Newspaper ad revenue might not be quite up to speed for overtaking print, but it…
Global Internet access to free information makes it difficult for newspaper paywall strategies to stick. They were a great idea, and they do actually work.
Problem is, people who were born into Generation X and everyone who is younger had spent most or all of their lives with a very different Internet experience from the one that newspapers wanted to impose. It's the imposition, not necessarily the newspaper product, that needs a remedy.
Legacy media giants headed into the paywall sphere with a need for revenue and rather grand ideas about its success. Subscribers had paid for newspapers practically since the dawn of time. So surely, a paywall would just become the new barrier between readers and the content they wanted. Unfortunately, a lot of paywalls fell flat. Why would anyone pay for what is available at no cost?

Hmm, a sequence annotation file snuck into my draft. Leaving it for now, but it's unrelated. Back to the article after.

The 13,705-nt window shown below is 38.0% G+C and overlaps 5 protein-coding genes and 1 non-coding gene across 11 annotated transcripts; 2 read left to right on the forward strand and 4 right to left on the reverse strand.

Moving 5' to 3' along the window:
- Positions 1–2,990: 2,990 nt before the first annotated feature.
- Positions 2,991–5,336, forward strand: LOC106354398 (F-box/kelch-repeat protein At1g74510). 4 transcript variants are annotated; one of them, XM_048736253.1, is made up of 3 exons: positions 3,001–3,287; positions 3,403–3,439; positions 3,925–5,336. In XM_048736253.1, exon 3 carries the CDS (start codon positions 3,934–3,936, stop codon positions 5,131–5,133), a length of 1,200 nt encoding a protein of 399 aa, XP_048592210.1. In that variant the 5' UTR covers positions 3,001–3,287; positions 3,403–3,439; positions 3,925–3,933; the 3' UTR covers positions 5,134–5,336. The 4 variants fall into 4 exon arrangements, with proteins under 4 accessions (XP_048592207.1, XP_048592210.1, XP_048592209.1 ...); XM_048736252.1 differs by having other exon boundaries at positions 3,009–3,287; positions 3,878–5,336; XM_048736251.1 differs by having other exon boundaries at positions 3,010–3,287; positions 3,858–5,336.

Paywalls are, indeed, a barrier between readers and content. But they're also a barrier between publishers and revenue. How do the successful ones do it? By fitting the paywall to the target audience and offering something that they just can't live without.
A Newspaper Paywall Can Easily Backfire
The scramble for digital relevance happened almost overnight. But all of that new exposure left newspapers far and wide with a brand new problem: revenue. One of the quickest responses was the paywall, especially since digital advertising was (and is) such a moving target. If readers wanted to be in the club, they had to pay for access.
But a funny thing happened on the way to the digital newsstand. Readers weren't all that impressed. Print had dominated the newspaper landscape since long before Clark Kent and Lois Lane headed to the office. Readers wouldn't pick up a paper and walk away without paying back then. But that was because print was the only game in town. Digital changed everything.
Traditional newspaper readers knew that to read what was happening in the world, they had to subscribe or pick up a copy from a vendor. But the Internet brought about so many upstarts who offered news for free. Suddenly, content was available, and readers didn't have to pay for it. Why, then, would anyone embrace a wall that restricted access? They didn't.